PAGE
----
Erbitux Approval Expanded to Include Head and Neck Cancer

Most common in men, people older than 50

MONDAY, Nov. 7 (HealthDay News) -- U.S. Food and Drug Administration approval of Erbitux (cetuximab) has been expanded to include late-stage (metastatic) head and neck cancer, the agency announced Monday.

The drug was first approved in 2004 to treat colon cancer, and was later sanctioned to treat non-metastatic cases of head and neck cancer.

Clinical testing for the newly approved use involved 442 people with metastatic or recurring head and neck cancer. People who received Erbitux and chemotherapy lived an average of 10.1 months, compared with 7.4 months among those who received chemotherapy alone.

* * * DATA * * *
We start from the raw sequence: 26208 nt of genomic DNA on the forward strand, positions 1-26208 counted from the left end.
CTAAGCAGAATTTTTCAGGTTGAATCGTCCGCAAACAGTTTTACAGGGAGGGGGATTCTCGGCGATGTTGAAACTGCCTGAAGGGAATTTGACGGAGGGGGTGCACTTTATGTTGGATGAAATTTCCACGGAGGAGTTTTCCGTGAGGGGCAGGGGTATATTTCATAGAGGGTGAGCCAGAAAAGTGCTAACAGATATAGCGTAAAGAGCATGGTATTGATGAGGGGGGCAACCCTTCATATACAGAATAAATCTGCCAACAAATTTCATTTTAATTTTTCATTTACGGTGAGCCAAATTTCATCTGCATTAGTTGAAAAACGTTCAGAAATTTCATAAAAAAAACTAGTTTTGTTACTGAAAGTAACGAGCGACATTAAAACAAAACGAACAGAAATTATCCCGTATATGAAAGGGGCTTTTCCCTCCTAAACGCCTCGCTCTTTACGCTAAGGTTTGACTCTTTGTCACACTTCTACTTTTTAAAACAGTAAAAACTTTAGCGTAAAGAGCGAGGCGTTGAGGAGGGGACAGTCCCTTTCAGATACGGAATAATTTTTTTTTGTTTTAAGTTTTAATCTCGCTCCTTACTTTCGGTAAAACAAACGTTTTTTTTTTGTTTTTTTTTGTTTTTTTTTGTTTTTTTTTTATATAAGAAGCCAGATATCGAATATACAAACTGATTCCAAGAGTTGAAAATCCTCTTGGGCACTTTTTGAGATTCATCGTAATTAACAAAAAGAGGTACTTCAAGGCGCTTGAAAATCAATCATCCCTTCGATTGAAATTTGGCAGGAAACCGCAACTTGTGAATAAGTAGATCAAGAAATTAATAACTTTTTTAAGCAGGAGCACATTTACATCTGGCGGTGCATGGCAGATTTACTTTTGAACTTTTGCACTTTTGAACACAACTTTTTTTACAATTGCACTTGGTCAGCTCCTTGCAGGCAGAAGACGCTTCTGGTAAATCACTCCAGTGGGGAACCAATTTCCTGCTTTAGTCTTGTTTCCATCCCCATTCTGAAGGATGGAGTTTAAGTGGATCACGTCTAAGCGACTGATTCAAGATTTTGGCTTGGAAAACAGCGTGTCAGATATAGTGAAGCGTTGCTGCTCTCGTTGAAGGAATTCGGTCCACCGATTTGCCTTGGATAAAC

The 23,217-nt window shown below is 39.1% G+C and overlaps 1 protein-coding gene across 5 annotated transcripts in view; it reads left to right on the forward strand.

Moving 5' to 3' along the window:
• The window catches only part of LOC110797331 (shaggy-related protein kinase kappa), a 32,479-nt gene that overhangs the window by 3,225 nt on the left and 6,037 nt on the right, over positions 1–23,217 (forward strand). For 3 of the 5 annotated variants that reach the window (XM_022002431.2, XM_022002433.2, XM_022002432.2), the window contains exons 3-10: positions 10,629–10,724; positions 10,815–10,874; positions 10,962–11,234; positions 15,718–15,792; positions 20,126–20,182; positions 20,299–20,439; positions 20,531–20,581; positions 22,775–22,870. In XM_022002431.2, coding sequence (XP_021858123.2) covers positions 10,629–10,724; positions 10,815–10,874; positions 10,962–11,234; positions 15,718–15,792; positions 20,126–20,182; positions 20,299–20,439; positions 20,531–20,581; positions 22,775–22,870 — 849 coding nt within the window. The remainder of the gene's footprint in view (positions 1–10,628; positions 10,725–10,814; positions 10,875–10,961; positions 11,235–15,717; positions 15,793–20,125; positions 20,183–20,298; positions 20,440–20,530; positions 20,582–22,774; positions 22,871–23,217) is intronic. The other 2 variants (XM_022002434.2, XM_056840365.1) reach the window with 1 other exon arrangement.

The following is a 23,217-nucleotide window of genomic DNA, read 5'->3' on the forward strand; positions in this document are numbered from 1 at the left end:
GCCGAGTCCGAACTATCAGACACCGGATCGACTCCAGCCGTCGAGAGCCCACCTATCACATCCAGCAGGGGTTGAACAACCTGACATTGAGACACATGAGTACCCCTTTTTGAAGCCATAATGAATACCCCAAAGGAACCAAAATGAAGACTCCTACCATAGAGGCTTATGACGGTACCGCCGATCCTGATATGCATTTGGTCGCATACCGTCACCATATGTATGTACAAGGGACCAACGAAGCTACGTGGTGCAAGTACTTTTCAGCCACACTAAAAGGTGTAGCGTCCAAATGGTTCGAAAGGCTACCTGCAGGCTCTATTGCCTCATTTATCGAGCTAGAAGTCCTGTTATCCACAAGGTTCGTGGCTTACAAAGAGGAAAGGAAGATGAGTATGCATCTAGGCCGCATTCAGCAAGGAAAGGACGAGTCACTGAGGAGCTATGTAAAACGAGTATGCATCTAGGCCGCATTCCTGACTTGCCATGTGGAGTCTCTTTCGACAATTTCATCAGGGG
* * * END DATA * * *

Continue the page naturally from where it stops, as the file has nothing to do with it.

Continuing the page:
Head and neck cancer accounts for up to 5 percent of all cancer cases in the United States, and is most common in men and in people older than age 50, the FDA said, citing statistics from the U.S. National Cancer Institute.

The most common side effects reported for Erbitux include rash, itching, nail changes, headache, diarrhea, and respiratory, skin and mouth infections. People who take Erbitux should limit exposure to the sun, the FDA warned.

The drug is marketed by Bristol-Myers Squibb, based in New York City, and Indianapolis-based Eli Lilly & Co.

More information

The National Cancer Institute has more about head and neck cancer.

Scott Roberts

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